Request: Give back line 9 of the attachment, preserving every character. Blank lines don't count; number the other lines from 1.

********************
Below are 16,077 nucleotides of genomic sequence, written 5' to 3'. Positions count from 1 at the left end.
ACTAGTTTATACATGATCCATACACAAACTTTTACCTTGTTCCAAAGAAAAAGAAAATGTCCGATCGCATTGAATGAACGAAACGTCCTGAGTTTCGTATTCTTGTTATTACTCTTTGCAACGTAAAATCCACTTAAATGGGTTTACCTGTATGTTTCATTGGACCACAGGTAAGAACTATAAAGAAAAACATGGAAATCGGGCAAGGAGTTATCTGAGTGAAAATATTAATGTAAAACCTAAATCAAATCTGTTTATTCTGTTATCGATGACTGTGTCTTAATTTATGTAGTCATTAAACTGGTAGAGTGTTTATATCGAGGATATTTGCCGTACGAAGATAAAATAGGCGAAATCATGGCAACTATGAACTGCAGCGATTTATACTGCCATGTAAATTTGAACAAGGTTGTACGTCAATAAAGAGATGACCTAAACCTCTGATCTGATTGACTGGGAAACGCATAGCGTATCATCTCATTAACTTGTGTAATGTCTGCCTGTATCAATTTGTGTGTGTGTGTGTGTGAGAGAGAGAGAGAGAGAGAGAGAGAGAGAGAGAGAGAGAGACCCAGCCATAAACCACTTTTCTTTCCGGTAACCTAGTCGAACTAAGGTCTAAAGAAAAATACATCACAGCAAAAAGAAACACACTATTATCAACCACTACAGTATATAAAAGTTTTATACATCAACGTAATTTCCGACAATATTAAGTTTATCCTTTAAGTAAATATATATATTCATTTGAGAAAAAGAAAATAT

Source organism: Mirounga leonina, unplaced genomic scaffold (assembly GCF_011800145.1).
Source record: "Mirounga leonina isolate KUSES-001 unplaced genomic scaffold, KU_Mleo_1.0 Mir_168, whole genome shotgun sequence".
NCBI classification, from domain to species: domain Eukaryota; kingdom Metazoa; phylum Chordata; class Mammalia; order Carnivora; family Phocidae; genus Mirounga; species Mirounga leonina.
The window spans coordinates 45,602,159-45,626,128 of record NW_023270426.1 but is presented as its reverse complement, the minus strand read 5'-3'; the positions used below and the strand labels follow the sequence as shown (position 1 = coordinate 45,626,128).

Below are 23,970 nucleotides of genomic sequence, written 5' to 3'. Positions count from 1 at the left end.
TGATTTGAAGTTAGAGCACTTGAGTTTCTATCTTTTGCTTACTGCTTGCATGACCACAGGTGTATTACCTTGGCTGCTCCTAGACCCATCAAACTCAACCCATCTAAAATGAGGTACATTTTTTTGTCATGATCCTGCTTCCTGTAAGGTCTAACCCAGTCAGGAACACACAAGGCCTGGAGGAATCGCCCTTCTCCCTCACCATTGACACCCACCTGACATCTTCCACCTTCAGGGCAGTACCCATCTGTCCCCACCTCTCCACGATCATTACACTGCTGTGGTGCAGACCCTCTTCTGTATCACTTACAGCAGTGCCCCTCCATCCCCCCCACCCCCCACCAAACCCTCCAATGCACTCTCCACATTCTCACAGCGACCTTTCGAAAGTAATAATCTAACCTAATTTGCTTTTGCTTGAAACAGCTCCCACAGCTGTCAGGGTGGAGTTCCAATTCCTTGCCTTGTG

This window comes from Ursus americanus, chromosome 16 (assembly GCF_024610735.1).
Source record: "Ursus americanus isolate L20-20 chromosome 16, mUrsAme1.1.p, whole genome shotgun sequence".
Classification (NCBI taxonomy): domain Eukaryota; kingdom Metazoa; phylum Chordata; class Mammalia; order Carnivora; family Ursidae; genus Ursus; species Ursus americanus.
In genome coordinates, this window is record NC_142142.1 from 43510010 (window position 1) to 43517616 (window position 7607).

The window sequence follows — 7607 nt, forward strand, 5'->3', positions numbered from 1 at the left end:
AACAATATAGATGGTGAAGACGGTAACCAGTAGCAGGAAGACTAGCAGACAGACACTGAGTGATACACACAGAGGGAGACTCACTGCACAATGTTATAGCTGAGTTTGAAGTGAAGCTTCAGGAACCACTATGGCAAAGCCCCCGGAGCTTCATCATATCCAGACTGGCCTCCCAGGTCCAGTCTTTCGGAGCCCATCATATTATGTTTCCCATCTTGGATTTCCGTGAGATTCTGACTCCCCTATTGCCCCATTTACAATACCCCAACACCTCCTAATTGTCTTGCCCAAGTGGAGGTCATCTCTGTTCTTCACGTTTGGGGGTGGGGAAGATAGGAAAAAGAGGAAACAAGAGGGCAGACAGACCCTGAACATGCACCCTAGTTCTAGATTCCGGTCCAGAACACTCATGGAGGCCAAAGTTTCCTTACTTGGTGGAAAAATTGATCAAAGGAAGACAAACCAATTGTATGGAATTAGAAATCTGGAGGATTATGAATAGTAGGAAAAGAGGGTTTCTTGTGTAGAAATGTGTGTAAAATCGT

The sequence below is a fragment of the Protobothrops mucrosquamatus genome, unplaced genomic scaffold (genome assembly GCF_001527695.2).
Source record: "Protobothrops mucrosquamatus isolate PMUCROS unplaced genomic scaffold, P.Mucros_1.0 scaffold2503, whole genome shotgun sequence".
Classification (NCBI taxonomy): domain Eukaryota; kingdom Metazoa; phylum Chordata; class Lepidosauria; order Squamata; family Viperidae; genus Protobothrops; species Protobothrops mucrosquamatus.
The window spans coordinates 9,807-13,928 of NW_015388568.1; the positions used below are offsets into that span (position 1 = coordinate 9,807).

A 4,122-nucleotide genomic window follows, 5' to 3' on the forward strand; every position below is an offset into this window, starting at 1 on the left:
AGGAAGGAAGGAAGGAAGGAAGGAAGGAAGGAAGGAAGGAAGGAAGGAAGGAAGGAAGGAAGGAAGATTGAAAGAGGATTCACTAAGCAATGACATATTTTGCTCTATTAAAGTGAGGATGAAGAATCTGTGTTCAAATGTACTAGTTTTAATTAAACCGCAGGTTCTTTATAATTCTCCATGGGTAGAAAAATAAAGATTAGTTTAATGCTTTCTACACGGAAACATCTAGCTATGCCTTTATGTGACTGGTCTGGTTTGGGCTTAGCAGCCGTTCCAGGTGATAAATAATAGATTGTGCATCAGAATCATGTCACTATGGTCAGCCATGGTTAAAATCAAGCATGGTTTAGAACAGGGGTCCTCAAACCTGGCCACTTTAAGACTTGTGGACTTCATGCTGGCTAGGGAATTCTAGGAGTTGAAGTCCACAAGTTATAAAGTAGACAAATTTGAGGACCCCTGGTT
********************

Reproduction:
This window comes from Ursus americanus, chromosome 16 (assembly GCF_024610735.1).